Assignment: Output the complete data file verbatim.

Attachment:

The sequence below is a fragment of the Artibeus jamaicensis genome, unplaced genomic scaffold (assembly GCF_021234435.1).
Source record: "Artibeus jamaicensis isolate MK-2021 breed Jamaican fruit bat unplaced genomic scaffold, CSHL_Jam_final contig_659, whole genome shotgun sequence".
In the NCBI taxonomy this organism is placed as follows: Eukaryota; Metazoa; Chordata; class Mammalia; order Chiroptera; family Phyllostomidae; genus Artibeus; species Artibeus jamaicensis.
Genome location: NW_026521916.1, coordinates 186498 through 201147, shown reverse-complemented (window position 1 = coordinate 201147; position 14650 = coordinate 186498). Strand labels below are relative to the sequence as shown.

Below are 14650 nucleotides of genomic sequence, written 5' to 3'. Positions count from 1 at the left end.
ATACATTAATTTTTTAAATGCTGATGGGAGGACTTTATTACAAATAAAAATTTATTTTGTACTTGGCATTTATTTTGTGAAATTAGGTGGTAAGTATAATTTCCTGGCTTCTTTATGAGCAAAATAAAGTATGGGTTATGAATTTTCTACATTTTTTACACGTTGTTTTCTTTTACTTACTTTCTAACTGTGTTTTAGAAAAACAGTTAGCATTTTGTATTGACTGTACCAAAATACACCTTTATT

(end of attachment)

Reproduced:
The sequence below is a fragment of the Artibeus jamaicensis genome, unplaced genomic scaffold (assembly GCF_021234435.1).
Source record: "Artibeus jamaicensis isolate MK-2021 breed Jamaican fruit bat unplaced genomic scaffold, CSHL_Jam_final contig_659, whole genome shotgun sequence".
In the NCBI taxonomy this organism is placed as follows: Eukaryota; Metazoa; Chordata; class Mammalia; order Chiroptera; family Phyllostomidae; genus Artibeus; species Artibeus jamaicensis.
Genome location: NW_026521916.1, coordinates 186498 through 201147, shown reverse-complemented (window position 1 = coordinate 201147; position 14650 = coordinate 186498). Strand labels below are relative to the sequence as shown.

Below are 14650 nucleotides of genomic sequence, written 5' to 3'. Positions count from 1 at the left end.
ATACATTAATTTTTTAAATGCTGATGGGAGGACTTTATTACAAATAAAAATTTATTTTGTACTTGGCATTTATTTTGTGAAATTAGGTGGTAAGTATAATTTCCTGGCTTCTTTATGAGCAAAATAAAGTATGGGTTATGAATTTTCTACATTTTTTACACGTTGTTTTCTTTTACTTACTTTCTAACTGTGTTTTAGAAAAACAGTTAGCATTTTGTATTGACTGTACCAAAATACACCTTTATT